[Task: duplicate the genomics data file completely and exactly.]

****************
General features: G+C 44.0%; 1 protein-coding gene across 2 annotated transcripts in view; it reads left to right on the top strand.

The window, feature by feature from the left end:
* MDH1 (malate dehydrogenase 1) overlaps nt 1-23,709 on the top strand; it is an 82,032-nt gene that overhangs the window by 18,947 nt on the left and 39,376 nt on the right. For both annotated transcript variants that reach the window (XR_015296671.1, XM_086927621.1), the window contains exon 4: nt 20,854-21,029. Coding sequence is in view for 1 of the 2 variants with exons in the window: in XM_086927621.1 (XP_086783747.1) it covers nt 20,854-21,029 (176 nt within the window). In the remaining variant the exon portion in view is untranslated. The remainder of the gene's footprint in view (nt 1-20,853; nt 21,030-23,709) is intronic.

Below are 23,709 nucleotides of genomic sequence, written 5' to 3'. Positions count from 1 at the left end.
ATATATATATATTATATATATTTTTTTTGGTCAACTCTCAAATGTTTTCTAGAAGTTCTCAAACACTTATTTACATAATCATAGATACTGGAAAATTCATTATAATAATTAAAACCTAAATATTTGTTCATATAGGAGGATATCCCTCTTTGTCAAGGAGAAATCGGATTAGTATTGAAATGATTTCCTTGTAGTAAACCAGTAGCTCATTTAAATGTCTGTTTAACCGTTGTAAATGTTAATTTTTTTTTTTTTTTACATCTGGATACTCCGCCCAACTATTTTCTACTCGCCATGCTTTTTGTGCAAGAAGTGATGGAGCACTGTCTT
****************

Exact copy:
General features: G+C 44.0%; 1 protein-coding gene across 2 annotated transcripts in view; it reads left to right on the top strand.

The window, feature by feature from the left end:
* MDH1 (malate dehydrogenase 1) overlaps nt 1-23,709 on the top strand; it is an 82,032-nt gene that overhangs the window by 18,947 nt on the left and 39,376 nt on the right. For both annotated transcript variants that reach the window (XR_015296671.1, XM_086927621.1), the window contains exon 4: nt 20,854-21,029. Coding sequence is in view for 1 of the 2 variants with exons in the window: in XM_086927621.1 (XP_086783747.1) it covers nt 20,854-21,029 (176 nt within the window). In the remaining variant the exon portion in view is untranslated. The remainder of the gene's footprint in view (nt 1-20,853; nt 21,030-23,709) is intronic.

Below are 23,709 nucleotides of genomic sequence, written 5' to 3'. Positions count from 1 at the left end.
ATATATATATATTATATATATTTTTTTTGGTCAACTCTCAAATGTTTTCTAGAAGTTCTCAAACACTTATTTACATAATCATAGATACTGGAAAATTCATTATAATAATTAAAACCTAAATATTTGTTCATATAGGAGGATATCCCTCTTTGTCAAGGAGAAATCGGATTAGTATTGAAATGATTTCCTTGTAGTAAACCAGTAGCTCATTTAAATGTCTGTTTAACCGTTGTAAATGTTAATTTTTTTTTTTTTTTACATCTGGATACTCCGCCCAACTATTTTCTACTCGCCATGCTTTTTGTGCAAGAAGTGATGGAGCACTGTCTT